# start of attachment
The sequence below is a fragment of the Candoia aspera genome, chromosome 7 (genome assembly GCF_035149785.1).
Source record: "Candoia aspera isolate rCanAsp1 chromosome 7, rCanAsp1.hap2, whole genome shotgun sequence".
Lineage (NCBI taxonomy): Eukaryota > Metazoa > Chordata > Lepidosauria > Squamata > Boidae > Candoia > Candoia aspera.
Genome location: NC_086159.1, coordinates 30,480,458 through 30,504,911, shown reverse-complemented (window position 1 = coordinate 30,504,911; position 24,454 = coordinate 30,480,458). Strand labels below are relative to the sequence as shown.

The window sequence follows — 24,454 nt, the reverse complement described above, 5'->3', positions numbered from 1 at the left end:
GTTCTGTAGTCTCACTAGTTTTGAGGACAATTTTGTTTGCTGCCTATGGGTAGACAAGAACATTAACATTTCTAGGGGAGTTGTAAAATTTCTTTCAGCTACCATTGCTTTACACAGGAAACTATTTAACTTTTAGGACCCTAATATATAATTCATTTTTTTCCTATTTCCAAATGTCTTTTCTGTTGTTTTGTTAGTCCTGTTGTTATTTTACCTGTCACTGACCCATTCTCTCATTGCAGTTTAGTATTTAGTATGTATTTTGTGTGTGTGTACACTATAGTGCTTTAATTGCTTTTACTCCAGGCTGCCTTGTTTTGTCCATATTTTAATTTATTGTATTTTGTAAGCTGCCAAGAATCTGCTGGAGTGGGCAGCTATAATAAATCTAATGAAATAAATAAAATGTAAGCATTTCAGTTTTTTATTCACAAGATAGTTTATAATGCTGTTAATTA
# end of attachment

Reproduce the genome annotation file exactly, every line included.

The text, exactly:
The sequence below is a fragment of the Candoia aspera genome, chromosome 7 (genome assembly GCF_035149785.1).
Source record: "Candoia aspera isolate rCanAsp1 chromosome 7, rCanAsp1.hap2, whole genome shotgun sequence".
Lineage (NCBI taxonomy): Eukaryota > Metazoa > Chordata > Lepidosauria > Squamata > Boidae > Candoia > Candoia aspera.
Genome location: NC_086159.1, coordinates 30,480,458 through 30,504,911, shown reverse-complemented (window position 1 = coordinate 30,504,911; position 24,454 = coordinate 30,480,458). Strand labels below are relative to the sequence as shown.

The window sequence follows — 24,454 nt, the reverse complement described above, 5'->3', positions numbered from 1 at the left end:
GTTCTGTAGTCTCACTAGTTTTGAGGACAATTTTGTTTGCTGCCTATGGGTAGACAAGAACATTAACATTTCTAGGGGAGTTGTAAAATTTCTTTCAGCTACCATTGCTTTACACAGGAAACTATTTAACTTTTAGGACCCTAATATATAATTCATTTTTTTCCTATTTCCAAATGTCTTTTCTGTTGTTTTGTTAGTCCTGTTGTTATTTTACCTGTCACTGACCCATTCTCTCATTGCAGTTTAGTATTTAGTATGTATTTTGTGTGTGTGTACACTATAGTGCTTTAATTGCTTTTACTCCAGGCTGCCTTGTTTTGTCCATATTTTAATTTATTGTATTTTGTAAGCTGCCAAGAATCTGCTGGAGTGGGCAGCTATAATAAATCTAATGAAATAAATAAAATGTAAGCATTTCAGTTTTTTATTCACAAGATAGTTTATAATGCTGTTAATTA